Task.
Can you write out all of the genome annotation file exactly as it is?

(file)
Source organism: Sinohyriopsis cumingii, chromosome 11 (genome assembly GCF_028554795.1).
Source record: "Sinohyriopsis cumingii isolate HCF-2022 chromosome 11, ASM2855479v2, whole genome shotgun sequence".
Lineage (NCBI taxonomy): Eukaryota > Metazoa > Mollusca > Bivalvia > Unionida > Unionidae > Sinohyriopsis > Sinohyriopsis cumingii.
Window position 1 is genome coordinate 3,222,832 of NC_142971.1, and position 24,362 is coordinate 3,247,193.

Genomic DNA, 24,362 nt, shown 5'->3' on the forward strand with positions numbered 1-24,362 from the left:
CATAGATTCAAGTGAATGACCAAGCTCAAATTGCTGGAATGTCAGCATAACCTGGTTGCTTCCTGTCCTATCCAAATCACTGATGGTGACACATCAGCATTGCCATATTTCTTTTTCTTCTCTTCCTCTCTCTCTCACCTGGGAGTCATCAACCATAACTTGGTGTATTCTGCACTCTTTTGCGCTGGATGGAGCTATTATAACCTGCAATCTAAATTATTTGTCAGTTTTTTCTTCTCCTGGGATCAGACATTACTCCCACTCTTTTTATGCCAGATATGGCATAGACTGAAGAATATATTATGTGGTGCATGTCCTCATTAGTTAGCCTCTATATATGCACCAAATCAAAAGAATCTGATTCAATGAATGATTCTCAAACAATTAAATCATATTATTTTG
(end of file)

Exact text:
Source organism: Sinohyriopsis cumingii, chromosome 11 (genome assembly GCF_028554795.1).
Source record: "Sinohyriopsis cumingii isolate HCF-2022 chromosome 11, ASM2855479v2, whole genome shotgun sequence".
Lineage (NCBI taxonomy): Eukaryota > Metazoa > Mollusca > Bivalvia > Unionida > Unionidae > Sinohyriopsis > Sinohyriopsis cumingii.
Window position 1 is genome coordinate 3,222,832 of NC_142971.1, and position 24,362 is coordinate 3,247,193.

Genomic DNA, 24,362 nt, shown 5'->3' on the forward strand with positions numbered 1-24,362 from the left:
CATAGATTCAAGTGAATGACCAAGCTCAAATTGCTGGAATGTCAGCATAACCTGGTTGCTTCCTGTCCTATCCAAATCACTGATGGTGACACATCAGCATTGCCATATTTCTTTTTCTTCTCTTCCTCTCTCTCTCACCTGGGAGTCATCAACCATAACTTGGTGTATTCTGCACTCTTTTGCGCTGGATGGAGCTATTATAACCTGCAATCTAAATTATTTGTCAGTTTTTTCTTCTCCTGGGATCAGACATTACTCCCACTCTTTTTATGCCAGATATGGCATAGACTGAAGAATATATTATGTGGTGCATGTCCTCATTAGTTAGCCTCTATATATGCACCAAATCAAAAGAATCTGATTCAATGAATGATTCTCAAACAATTAAATCATATTATTTTG